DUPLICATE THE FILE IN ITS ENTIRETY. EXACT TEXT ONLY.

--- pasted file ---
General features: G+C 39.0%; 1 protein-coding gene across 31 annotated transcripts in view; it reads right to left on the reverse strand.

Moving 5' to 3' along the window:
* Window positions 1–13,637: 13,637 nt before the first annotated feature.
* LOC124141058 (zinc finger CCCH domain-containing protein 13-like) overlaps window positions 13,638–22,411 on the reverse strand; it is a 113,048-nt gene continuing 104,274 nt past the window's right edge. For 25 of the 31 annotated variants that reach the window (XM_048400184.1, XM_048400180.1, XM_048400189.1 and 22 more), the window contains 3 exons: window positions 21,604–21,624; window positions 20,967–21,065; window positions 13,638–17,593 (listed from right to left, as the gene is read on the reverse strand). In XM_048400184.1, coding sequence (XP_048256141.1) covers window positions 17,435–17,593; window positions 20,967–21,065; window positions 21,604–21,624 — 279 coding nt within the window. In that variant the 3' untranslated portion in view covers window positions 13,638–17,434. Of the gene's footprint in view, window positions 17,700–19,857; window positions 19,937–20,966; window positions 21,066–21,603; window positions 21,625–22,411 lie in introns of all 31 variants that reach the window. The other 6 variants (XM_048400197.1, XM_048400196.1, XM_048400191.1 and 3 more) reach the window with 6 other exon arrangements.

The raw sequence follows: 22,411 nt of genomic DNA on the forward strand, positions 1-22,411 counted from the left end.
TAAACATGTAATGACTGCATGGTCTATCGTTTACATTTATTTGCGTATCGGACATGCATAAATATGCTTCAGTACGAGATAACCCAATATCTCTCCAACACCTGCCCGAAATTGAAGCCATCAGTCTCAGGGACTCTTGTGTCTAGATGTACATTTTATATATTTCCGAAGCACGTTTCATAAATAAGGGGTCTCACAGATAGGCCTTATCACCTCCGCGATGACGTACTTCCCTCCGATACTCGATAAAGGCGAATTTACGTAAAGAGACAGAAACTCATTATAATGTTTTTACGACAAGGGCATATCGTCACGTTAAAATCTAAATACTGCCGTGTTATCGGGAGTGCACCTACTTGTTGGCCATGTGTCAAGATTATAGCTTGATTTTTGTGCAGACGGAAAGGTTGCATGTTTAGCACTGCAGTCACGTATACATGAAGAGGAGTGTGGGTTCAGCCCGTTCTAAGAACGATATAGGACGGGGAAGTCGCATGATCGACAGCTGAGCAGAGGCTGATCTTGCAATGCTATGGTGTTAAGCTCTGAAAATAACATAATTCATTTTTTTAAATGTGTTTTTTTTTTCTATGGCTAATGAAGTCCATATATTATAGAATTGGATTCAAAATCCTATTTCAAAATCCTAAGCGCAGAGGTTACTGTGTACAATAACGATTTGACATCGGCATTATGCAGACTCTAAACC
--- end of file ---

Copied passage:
General features: G+C 39.0%; 1 protein-coding gene across 31 annotated transcripts in view; it reads right to left on the reverse strand.

Moving 5' to 3' along the window:
* Window positions 1–13,637: 13,637 nt before the first annotated feature.
* LOC124141058 (zinc finger CCCH domain-containing protein 13-like) overlaps window positions 13,638–22,411 on the reverse strand; it is a 113,048-nt gene continuing 104,274 nt past the window's right edge. For 25 of the 31 annotated variants that reach the window (XM_048400184.1, XM_048400180.1, XM_048400189.1 and 22 more), the window contains 3 exons: window positions 21,604–21,624; window positions 20,967–21,065; window positions 13,638–17,593 (listed from right to left, as the gene is read on the reverse strand). In XM_048400184.1, coding sequence (XP_048256141.1) covers window positions 17,435–17,593; window positions 20,967–21,065; window positions 21,604–21,624 — 279 coding nt within the window. In that variant the 3' untranslated portion in view covers window positions 13,638–17,434. Of the gene's footprint in view, window positions 17,700–19,857; window positions 19,937–20,966; window positions 21,066–21,603; window positions 21,625–22,411 lie in introns of all 31 variants that reach the window. The other 6 variants (XM_048400197.1, XM_048400196.1, XM_048400191.1 and 3 more) reach the window with 6 other exon arrangements.

The raw sequence follows: 22,411 nt of genomic DNA on the forward strand, positions 1-22,411 counted from the left end.
TAAACATGTAATGACTGCATGGTCTATCGTTTACATTTATTTGCGTATCGGACATGCATAAATATGCTTCAGTACGAGATAACCCAATATCTCTCCAACACCTGCCCGAAATTGAAGCCATCAGTCTCAGGGACTCTTGTGTCTAGATGTACATTTTATATATTTCCGAAGCACGTTTCATAAATAAGGGGTCTCACAGATAGGCCTTATCACCTCCGCGATGACGTACTTCCCTCCGATACTCGATAAAGGCGAATTTACGTAAAGAGACAGAAACTCATTATAATGTTTTTACGACAAGGGCATATCGTCACGTTAAAATCTAAATACTGCCGTGTTATCGGGAGTGCACCTACTTGTTGGCCATGTGTCAAGATTATAGCTTGATTTTTGTGCAGACGGAAAGGTTGCATGTTTAGCACTGCAGTCACGTATACATGAAGAGGAGTGTGGGTTCAGCCCGTTCTAAGAACGATATAGGACGGGGAAGTCGCATGATCGACAGCTGAGCAGAGGCTGATCTTGCAATGCTATGGTGTTAAGCTCTGAAAATAACATAATTCATTTTTTTAAATGTGTTTTTTTTTTCTATGGCTAATGAAGTCCATATATTATAGAATTGGATTCAAAATCCTATTTCAAAATCCTAAGCGCAGAGGTTACTGTGTACAATAACGATTTGACATCGGCATTATGCAGACTCTAAACC